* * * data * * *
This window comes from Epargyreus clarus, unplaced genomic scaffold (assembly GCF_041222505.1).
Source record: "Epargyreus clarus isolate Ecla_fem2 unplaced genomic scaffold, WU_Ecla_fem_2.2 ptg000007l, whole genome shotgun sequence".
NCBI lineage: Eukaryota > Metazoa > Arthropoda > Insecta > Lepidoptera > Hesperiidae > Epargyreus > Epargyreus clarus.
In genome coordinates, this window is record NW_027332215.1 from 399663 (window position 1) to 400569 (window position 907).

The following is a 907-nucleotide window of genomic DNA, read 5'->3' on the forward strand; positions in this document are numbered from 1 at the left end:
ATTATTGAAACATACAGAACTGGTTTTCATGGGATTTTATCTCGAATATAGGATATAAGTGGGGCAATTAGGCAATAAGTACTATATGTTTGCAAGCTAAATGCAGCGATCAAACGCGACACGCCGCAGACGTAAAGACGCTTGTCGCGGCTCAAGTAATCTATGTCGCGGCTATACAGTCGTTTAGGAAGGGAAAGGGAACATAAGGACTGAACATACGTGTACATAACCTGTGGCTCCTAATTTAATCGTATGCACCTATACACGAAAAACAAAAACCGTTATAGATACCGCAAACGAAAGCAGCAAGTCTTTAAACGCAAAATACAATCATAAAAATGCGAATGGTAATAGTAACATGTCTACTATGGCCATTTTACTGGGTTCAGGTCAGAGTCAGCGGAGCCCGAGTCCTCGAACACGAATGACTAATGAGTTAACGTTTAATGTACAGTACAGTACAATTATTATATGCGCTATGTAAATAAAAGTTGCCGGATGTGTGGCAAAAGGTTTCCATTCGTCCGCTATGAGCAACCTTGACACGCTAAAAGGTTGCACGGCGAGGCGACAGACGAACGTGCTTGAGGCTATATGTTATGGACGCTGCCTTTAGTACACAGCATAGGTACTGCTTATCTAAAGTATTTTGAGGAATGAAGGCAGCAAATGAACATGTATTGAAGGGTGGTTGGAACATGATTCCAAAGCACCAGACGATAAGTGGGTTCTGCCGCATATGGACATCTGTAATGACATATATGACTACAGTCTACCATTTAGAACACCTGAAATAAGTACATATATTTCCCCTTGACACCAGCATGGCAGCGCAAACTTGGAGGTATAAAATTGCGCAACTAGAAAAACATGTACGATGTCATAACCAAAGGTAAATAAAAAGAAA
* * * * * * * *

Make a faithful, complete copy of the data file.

This window comes from Epargyreus clarus, unplaced genomic scaffold (assembly GCF_041222505.1).
Source record: "Epargyreus clarus isolate Ecla_fem2 unplaced genomic scaffold, WU_Ecla_fem_2.2 ptg000007l, whole genome shotgun sequence".
NCBI lineage: Eukaryota > Metazoa > Arthropoda > Insecta > Lepidoptera > Hesperiidae > Epargyreus > Epargyreus clarus.
In genome coordinates, this window is record NW_027332215.1 from 399663 (window position 1) to 400569 (window position 907).

The following is a 907-nucleotide window of genomic DNA, read 5'->3' on the forward strand; positions in this document are numbered from 1 at the left end:
ATTATTGAAACATACAGAACTGGTTTTCATGGGATTTTATCTCGAATATAGGATATAAGTGGGGCAATTAGGCAATAAGTACTATATGTTTGCAAGCTAAATGCAGCGATCAAACGCGACACGCCGCAGACGTAAAGACGCTTGTCGCGGCTCAAGTAATCTATGTCGCGGCTATACAGTCGTTTAGGAAGGGAAAGGGAACATAAGGACTGAACATACGTGTACATAACCTGTGGCTCCTAATTTAATCGTATGCACCTATACACGAAAAACAAAAACCGTTATAGATACCGCAAACGAAAGCAGCAAGTCTTTAAACGCAAAATACAATCATAAAAATGCGAATGGTAATAGTAACATGTCTACTATGGCCATTTTACTGGGTTCAGGTCAGAGTCAGCGGAGCCCGAGTCCTCGAACACGAATGACTAATGAGTTAACGTTTAATGTACAGTACAGTACAATTATTATATGCGCTATGTAAATAAAAGTTGCCGGATGTGTGGCAAAAGGTTTCCATTCGTCCGCTATGAGCAACCTTGACACGCTAAAAGGTTGCACGGCGAGGCGACAGACGAACGTGCTTGAGGCTATATGTTATGGACGCTGCCTTTAGTACACAGCATAGGTACTGCTTATCTAAAGTATTTTGAGGAATGAAGGCAGCAAATGAACATGTATTGAAGGGTGGTTGGAACATGATTCCAAAGCACCAGACGATAAGTGGGTTCTGCCGCATATGGACATCTGTAATGACATATATGACTACAGTCTACCATTTAGAACACCTGAAATAAGTACATATATTTCCCCTTGACACCAGCATGGCAGCGCAAACTTGGAGGTATAAAATTGCGCAACTAGAAAAACATGTACGATGTCATAACCAAAGGTAAATAAAAAGAAA